FDA approval of Tysabri, for the treatment of multiple sclerosis

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Biogen and Elan Corporation have announced that the U.S. Food and Drug Administration (FDA) has approved Tysabri (natalizumab), as treatment for relapsing forms of multiple sclerosis (MS) to reduce the frequency of clinical relapses.

FDA granted Accelerated Approval for Tysabri following Priority Review based on one-year data from two Phase III studies, the AFFIRM monotherapy trial and the SENTINEL add-on trial with Avonex (Interferon beta-1a).

Tysabri, the first humanized monoclonal antibody approved for the treatment of MS, inhibits adhesion molecules on the surface of immune cells. Research suggests Tysabri works by preventing immune cells from migrating from the bloodstream into the brain where they can cause inflammation and potentially damage nerve fibers and their insulation.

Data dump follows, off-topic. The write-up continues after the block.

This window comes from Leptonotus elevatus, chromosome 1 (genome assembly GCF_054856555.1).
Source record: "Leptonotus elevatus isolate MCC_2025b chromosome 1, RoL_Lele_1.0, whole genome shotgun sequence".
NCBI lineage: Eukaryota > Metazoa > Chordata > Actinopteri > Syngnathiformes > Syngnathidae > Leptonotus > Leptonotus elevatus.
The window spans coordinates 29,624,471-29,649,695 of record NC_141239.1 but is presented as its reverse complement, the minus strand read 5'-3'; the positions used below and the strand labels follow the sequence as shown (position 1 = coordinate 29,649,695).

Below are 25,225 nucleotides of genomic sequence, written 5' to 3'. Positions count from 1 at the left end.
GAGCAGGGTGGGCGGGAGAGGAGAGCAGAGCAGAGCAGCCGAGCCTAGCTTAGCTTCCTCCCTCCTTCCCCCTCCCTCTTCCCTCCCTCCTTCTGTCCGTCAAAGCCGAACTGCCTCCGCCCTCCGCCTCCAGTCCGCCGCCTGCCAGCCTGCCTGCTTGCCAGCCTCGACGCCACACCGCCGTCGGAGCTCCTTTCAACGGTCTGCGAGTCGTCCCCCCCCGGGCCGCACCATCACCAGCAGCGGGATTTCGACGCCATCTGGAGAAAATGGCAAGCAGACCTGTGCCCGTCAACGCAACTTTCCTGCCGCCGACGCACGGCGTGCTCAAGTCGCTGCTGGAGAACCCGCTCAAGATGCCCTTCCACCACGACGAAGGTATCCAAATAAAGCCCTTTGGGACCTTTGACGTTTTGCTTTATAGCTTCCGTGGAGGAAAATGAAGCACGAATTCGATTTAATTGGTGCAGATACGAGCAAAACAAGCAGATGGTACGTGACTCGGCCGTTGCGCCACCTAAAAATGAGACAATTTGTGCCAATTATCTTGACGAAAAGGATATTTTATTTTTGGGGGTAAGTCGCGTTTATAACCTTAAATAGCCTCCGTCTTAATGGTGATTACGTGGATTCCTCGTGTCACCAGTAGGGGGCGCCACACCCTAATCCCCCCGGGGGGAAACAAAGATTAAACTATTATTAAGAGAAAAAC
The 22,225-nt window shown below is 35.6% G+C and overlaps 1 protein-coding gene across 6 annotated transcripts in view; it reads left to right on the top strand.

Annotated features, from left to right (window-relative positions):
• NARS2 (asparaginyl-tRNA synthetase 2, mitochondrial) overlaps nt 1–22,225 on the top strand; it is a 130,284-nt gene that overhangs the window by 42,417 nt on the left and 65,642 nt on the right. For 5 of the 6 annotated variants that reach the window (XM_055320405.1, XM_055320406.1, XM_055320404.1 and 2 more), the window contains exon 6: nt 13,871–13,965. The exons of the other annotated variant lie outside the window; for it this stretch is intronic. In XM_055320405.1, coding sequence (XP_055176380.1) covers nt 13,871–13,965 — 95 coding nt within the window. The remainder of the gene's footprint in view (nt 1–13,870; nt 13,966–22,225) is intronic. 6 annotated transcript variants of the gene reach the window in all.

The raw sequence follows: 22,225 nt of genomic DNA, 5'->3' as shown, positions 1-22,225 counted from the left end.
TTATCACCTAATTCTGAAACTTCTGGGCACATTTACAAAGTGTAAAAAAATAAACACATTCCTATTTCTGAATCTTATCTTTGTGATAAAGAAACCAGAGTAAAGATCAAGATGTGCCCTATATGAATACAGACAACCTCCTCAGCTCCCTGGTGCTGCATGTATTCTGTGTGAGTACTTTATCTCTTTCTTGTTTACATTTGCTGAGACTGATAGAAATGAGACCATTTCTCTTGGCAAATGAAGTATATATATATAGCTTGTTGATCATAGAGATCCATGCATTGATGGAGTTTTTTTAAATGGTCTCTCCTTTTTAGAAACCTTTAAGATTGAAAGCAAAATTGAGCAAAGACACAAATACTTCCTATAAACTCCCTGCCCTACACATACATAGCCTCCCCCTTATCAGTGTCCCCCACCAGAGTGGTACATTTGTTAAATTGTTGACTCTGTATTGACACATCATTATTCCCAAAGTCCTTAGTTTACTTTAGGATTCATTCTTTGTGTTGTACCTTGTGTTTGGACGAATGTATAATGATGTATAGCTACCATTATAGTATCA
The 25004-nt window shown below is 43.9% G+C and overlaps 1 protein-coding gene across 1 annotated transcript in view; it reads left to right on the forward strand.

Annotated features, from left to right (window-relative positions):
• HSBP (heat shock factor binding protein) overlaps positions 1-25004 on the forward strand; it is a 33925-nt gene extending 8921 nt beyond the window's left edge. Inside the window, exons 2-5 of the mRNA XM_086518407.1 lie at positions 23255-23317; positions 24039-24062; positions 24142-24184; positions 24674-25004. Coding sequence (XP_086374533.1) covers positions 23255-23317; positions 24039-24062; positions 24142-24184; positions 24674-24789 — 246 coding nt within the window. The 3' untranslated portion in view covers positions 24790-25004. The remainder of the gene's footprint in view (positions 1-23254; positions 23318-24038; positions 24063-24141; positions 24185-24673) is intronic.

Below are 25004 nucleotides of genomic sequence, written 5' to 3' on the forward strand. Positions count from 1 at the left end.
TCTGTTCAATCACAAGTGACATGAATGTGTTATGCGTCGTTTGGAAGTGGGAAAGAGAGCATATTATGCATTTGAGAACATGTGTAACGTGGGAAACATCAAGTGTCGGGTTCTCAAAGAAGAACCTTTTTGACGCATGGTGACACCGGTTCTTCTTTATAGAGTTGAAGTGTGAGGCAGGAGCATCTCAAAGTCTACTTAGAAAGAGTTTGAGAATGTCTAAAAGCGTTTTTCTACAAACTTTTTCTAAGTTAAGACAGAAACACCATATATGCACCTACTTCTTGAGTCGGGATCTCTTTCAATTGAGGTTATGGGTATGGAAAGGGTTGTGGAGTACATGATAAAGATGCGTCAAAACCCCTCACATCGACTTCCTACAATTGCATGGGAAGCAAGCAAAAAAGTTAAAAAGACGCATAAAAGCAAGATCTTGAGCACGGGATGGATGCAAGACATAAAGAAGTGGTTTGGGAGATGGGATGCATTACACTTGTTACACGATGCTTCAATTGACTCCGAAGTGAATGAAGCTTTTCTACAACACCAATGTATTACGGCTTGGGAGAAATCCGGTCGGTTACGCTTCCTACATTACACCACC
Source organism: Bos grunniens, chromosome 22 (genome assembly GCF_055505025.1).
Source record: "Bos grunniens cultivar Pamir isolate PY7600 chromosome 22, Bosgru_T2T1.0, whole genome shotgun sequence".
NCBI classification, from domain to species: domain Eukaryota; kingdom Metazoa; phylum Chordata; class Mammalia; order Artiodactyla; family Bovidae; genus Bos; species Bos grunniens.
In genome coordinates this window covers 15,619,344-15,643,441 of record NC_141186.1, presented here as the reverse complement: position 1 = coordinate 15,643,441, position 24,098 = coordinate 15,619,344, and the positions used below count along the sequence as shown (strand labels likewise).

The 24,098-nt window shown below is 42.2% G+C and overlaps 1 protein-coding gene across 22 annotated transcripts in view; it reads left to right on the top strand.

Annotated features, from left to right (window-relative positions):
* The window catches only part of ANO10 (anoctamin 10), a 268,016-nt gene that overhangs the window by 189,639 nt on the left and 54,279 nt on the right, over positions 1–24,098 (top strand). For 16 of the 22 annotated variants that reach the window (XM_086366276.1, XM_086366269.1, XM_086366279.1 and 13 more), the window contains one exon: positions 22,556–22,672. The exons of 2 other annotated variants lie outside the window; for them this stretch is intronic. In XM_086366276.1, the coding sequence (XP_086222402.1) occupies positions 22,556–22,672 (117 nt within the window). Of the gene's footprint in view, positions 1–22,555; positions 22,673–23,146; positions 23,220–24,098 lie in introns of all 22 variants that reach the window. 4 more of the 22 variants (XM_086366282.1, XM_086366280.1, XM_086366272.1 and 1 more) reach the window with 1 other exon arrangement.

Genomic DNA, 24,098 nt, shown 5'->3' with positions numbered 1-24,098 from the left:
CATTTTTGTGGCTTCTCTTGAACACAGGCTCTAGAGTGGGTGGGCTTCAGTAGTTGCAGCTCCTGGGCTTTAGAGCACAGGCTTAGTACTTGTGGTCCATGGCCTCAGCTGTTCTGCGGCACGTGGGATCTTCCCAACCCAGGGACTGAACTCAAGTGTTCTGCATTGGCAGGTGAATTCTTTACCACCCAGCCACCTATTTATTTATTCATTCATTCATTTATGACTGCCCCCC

"Tysabri is a powerful and innovative therapy that offers new hope for hundreds of thousands of people living with MS," said James C. Mullen, chief executive officer, Biogen Idec. "We believe Tysabri will revolutionize the treatment of MS and become the leading choice for patients and physicians."

"Tysabri is a significant breakthrough for patients with MS," said Kelly Martin, president and chief executive officer, Elan. "The approval of Tysabri, with its unique mechanism of action and new level of efficacy, has the potential to make a genuine difference in the lives of patients and families who struggle with the debilitating effects of this disease."